Making a Natural Mouthwash Recipe With Essential Oils

Although many people are fine with the average commercial mouthwash, some prefer a natural mouthwash recipe that doesn't contain ingredients such as alcohol, fluoride, sodium lauryl sulfate (SLS), sugar or artificial sweeteners. Mainstream dentistry considers those ingredients safe, but some people interested in a more natural approach often prefer to avoid them.

One option is to use essential oils that help to reduce the amount of bacteria in your mouth, and their benefits in oral care abound: A review of 11 studies published in the March 2008 issue of Evidence-Based Dentistry concluded that mouthrinses containing essential oils, combined with standard home dental care, helped reduce plaque and gingivitis (inflammation of the gums).

Natural Recipe

According to Reader's Digest, herbal solutions like echinacea and myrrh are terrific infection-killers, and can soothe a sore throat at the same time. Consider gargling this recipe a couple of times a day:

  • 1 cup water
  • 2 teaspoons echinacea tincture
  • 3-4 drops myrrh essential oil (Commiphora myrrha)
  • 2 drops tea tree essential oil (Melaleuca alternifolia)

Blend the ingredients in a dark container, and store in a cool, dark place. When it's ready for use, close your mixture and shake it well. Swish it in your mouth for up to a minute. Then spit it out and rinse your mouth with water.

Both essential oils in this recipe have research that backs up their antimicrobial activity. For example, the University of Western Australia School of Pathology and Laboratory Medicine – which has done extensive research on tea tree oil made from a plant native to Australia – states that many laboratory studies support claims of the essential oil's antimicrobial activity.

Just the Essentials

Echinacea is an immune-stimulating herb that can help fight inflammation and infection; however, you can make natural mouthrinse with just water and essential oil. Add one to two drops of essential oil to a quarter cup of water, and gargle with it. Tea tree and myrrh are good choices, but if your main concern is fresh breath, you can use peppermint or spearmint essential oil.

Buying Essential Oils

The production of essential oils is not regulated in the United States, as noted by the FDA, and the quality of essential oils on the market varies greatly, so researching what you buy is a must. As a start, look for essential oils in dark bottles (usually brown or blue) that protect the oils from the light. High-quality oils usually include both the Latin and the English name on the bottle and contain no additives. If you do prefer to buy a mouthwash, Colgate Total® Advanced Pro-Shield kills 99 percent of germs on contact, reduces plaque and helps prevent gingivitis.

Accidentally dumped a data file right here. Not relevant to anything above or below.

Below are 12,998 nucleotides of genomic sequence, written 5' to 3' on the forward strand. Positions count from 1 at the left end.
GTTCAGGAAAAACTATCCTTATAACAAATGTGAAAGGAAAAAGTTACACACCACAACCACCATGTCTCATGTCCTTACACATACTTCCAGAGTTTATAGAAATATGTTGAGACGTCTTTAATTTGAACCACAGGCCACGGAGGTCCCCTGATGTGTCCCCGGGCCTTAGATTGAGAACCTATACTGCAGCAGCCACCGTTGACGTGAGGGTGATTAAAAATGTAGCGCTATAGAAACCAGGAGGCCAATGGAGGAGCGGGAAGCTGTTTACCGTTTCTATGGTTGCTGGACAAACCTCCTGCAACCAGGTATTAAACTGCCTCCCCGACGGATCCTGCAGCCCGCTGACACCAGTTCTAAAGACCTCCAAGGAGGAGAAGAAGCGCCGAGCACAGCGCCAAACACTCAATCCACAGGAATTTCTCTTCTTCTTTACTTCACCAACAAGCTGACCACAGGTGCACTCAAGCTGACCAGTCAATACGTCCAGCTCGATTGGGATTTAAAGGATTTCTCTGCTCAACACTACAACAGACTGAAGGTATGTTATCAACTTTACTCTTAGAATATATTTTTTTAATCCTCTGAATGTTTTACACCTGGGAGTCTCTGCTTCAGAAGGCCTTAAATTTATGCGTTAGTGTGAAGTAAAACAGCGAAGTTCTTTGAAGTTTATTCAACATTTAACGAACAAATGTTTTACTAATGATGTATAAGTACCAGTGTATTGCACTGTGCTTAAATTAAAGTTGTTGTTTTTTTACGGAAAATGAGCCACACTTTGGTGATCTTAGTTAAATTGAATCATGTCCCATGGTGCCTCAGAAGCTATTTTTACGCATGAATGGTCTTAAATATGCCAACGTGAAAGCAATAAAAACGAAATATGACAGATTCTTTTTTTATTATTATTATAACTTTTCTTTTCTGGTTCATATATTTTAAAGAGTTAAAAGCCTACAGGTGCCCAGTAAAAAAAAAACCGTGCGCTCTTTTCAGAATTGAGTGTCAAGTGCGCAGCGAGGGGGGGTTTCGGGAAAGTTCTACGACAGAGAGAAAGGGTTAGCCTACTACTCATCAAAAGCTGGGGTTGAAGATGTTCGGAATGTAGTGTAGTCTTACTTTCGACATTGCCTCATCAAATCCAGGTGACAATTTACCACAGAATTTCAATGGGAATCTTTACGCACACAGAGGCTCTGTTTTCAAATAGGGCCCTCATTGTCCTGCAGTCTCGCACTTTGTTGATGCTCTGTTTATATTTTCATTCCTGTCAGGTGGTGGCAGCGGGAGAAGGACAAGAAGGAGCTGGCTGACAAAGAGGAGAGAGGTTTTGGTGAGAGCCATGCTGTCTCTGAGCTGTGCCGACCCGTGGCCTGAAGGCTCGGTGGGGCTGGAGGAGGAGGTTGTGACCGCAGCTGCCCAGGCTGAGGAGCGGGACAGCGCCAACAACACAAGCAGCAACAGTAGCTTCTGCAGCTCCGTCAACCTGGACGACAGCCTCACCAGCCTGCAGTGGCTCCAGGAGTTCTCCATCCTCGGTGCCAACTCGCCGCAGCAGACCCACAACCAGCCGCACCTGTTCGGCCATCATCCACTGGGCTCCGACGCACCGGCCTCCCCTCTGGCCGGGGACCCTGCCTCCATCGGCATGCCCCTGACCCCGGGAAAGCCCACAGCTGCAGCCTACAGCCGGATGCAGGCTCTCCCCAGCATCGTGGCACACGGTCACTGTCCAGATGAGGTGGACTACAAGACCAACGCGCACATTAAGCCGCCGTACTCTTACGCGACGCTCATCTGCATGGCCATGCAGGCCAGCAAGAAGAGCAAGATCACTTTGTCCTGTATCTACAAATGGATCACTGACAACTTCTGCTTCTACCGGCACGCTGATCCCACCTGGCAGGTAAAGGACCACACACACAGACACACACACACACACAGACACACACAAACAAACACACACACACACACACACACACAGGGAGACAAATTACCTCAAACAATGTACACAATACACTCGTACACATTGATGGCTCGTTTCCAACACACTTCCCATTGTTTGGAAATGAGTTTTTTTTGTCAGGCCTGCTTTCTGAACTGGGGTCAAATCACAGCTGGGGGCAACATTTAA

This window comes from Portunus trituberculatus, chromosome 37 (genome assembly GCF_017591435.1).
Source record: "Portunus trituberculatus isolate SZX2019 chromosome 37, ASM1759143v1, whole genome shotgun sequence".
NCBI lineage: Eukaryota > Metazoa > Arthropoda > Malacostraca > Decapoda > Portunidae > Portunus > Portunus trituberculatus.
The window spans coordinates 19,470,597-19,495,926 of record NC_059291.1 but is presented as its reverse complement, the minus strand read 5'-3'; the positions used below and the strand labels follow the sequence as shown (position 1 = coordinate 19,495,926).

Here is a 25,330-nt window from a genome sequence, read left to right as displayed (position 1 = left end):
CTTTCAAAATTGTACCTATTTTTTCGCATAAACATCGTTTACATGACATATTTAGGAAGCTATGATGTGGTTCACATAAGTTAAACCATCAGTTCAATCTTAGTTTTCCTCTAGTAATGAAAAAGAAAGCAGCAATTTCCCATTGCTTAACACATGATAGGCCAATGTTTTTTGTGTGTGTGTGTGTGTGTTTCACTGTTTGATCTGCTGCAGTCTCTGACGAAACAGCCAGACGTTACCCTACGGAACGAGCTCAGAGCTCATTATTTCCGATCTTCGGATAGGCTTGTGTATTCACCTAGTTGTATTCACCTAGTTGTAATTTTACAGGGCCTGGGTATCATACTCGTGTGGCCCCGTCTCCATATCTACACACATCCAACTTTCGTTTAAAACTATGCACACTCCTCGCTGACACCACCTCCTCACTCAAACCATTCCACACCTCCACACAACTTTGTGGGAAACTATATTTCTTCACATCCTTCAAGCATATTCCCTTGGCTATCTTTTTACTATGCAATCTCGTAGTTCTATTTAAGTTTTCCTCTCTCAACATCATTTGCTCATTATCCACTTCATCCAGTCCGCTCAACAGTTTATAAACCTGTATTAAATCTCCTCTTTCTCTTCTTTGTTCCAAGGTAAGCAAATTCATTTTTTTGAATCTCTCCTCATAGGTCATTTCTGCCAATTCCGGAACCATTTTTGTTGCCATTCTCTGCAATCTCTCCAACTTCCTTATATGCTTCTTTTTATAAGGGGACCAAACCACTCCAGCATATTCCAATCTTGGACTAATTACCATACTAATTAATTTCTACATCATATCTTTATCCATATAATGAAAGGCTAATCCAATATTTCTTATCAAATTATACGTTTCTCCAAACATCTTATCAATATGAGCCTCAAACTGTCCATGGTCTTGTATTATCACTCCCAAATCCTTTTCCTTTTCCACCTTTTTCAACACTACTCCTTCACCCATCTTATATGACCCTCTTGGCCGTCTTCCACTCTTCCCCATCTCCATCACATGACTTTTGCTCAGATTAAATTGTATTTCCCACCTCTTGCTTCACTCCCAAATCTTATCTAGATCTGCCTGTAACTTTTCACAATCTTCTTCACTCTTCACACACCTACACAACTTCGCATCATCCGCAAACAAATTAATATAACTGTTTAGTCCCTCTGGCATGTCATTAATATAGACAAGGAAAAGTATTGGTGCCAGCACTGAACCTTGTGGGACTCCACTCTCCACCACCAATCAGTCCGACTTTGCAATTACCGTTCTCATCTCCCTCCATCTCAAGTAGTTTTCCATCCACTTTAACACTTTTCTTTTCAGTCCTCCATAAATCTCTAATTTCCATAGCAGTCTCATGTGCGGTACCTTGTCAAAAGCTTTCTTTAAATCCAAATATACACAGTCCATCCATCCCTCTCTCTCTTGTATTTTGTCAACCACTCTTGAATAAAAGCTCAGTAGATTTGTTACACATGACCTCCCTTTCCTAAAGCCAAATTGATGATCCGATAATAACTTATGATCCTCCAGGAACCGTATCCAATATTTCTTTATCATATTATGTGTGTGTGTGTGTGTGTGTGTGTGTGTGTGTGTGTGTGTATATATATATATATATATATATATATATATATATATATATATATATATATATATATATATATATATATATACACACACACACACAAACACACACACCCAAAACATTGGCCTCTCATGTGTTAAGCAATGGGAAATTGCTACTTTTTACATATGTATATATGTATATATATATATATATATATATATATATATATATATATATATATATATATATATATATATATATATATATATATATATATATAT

This article is intended to promote understanding of and knowledge about general oral health topics. It is not intended to be a substitute for professional advice, diagnosis or treatment. Always seek the advice of your dentist or other qualified healthcare provider with any questions you may have regarding a medical condition or treatment.

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Common Conditions During ADULTHOOD

As we get older, dental care for adults is crucial. Here are a few of the conditions to be aware of:

Gum disease – if your home care routine of brushing and flossing has slipped and you have skipped your regular dental cleanings, bacterial plaque and tartar can build up on your teeth. The plaque and tartar, if left untreated, may eventually cause irreparable damage to your jawbone and support structures, and could lead to tooth loss.

Oral cancer – according to the National Institute of Dental and Craniofacial Research, men over the age of 40 have the greatest risk for oral cancer. About approximately 43,000 people will be diagnosed with cancer of the mouth, tongue or throat area, and the ACS estimates that about 7,000 people will die from these cancers. The use of tobacco products and alcohol increases the risk of oral cancer. Most oral cancers are first diagnosed by the dentist during a routine checkup.

Dental fillings break down – fillings have a life expectancy of eight to 10 years. However, they can last 20 years or longer. When the fillings in your mouth start to break down, food and bacteria can get underneath them and can cause decay deep in the tooth.